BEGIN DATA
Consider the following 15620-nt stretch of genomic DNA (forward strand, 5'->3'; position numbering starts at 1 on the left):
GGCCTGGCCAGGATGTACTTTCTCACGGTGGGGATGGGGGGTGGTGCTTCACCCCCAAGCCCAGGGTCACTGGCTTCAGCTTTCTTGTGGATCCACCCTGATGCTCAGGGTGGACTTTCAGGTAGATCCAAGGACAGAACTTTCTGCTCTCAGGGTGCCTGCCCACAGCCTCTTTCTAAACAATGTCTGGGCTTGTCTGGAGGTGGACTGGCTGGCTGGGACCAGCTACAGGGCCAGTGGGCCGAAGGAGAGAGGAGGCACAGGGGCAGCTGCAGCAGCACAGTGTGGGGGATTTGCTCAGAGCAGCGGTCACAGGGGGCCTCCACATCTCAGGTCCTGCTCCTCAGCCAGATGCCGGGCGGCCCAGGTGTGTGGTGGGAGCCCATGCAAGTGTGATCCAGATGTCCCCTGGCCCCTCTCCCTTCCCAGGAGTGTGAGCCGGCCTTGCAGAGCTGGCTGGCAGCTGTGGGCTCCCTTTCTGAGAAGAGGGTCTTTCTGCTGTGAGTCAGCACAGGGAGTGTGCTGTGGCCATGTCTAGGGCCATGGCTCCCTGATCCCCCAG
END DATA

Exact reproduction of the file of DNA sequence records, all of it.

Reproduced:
Consider the following 15620-nt stretch of genomic DNA (forward strand, 5'->3'; position numbering starts at 1 on the left):
GGCCTGGCCAGGATGTACTTTCTCACGGTGGGGATGGGGGGTGGTGCTTCACCCCCAAGCCCAGGGTCACTGGCTTCAGCTTTCTTGTGGATCCACCCTGATGCTCAGGGTGGACTTTCAGGTAGATCCAAGGACAGAACTTTCTGCTCTCAGGGTGCCTGCCCACAGCCTCTTTCTAAACAATGTCTGGGCTTGTCTGGAGGTGGACTGGCTGGCTGGGACCAGCTACAGGGCCAGTGGGCCGAAGGAGAGAGGAGGCACAGGGGCAGCTGCAGCAGCACAGTGTGGGGGATTTGCTCAGAGCAGCGGTCACAGGGGGCCTCCACATCTCAGGTCCTGCTCCTCAGCCAGATGCCGGGCGGCCCAGGTGTGTGGTGGGAGCCCATGCAAGTGTGATCCAGATGTCCCCTGGCCCCTCTCCCTTCCCAGGAGTGTGAGCCGGCCTTGCAGAGCTGGCTGGCAGCTGTGGGCTCCCTTTCTGAGAAGAGGGTCTTTCTGCTGTGAGTCAGCACAGGGAGTGTGCTGTGGCCATGTCTAGGGCCATGGCTCCCTGATCCCCCAG